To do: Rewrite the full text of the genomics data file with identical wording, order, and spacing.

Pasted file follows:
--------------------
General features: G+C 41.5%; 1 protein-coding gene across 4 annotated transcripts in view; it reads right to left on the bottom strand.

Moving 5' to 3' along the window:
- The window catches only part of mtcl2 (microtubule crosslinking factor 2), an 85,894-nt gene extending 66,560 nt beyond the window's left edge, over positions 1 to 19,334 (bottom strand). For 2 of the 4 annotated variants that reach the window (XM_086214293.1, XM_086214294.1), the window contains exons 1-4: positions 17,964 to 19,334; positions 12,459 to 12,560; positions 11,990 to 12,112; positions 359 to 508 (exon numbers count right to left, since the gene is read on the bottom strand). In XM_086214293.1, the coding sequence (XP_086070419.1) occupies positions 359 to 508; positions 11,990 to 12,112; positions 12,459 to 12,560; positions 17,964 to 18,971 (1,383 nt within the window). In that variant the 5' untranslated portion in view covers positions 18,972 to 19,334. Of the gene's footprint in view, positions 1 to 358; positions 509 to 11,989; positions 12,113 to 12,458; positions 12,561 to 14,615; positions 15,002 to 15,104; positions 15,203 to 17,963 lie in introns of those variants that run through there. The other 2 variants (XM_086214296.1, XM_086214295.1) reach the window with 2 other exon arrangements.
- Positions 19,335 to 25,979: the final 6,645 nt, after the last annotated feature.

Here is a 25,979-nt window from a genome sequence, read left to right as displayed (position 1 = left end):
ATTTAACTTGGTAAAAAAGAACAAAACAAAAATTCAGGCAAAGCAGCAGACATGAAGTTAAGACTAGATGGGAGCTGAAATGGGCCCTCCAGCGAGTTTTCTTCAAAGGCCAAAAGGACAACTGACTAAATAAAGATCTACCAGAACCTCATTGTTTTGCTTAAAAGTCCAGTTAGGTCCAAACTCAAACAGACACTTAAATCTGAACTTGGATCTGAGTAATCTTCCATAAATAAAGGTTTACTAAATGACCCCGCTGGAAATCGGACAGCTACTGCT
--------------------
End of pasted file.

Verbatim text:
General features: G+C 41.5%; 1 protein-coding gene across 4 annotated transcripts in view; it reads right to left on the bottom strand.

Moving 5' to 3' along the window:
- The window catches only part of mtcl2 (microtubule crosslinking factor 2), an 85,894-nt gene extending 66,560 nt beyond the window's left edge, over positions 1 to 19,334 (bottom strand). For 2 of the 4 annotated variants that reach the window (XM_086214293.1, XM_086214294.1), the window contains exons 1-4: positions 17,964 to 19,334; positions 12,459 to 12,560; positions 11,990 to 12,112; positions 359 to 508 (exon numbers count right to left, since the gene is read on the bottom strand). In XM_086214293.1, the coding sequence (XP_086070419.1) occupies positions 359 to 508; positions 11,990 to 12,112; positions 12,459 to 12,560; positions 17,964 to 18,971 (1,383 nt within the window). In that variant the 5' untranslated portion in view covers positions 18,972 to 19,334. Of the gene's footprint in view, positions 1 to 358; positions 509 to 11,989; positions 12,113 to 12,458; positions 12,561 to 14,615; positions 15,002 to 15,104; positions 15,203 to 17,963 lie in introns of those variants that run through there. The other 2 variants (XM_086214296.1, XM_086214295.1) reach the window with 2 other exon arrangements.
- Positions 19,335 to 25,979: the final 6,645 nt, after the last annotated feature.

Here is a 25,979-nt window from a genome sequence, read left to right as displayed (position 1 = left end):
ATTTAACTTGGTAAAAAAGAACAAAACAAAAATTCAGGCAAAGCAGCAGACATGAAGTTAAGACTAGATGGGAGCTGAAATGGGCCCTCCAGCGAGTTTTCTTCAAAGGCCAAAAGGACAACTGACTAAATAAAGATCTACCAGAACCTCATTGTTTTGCTTAAAAGTCCAGTTAGGTCCAAACTCAAACAGACACTTAAATCTGAACTTGGATCTGAGTAATCTTCCATAAATAAAGGTTTACTAAATGACCCCGCTGGAAATCGGACAGCTACTGCT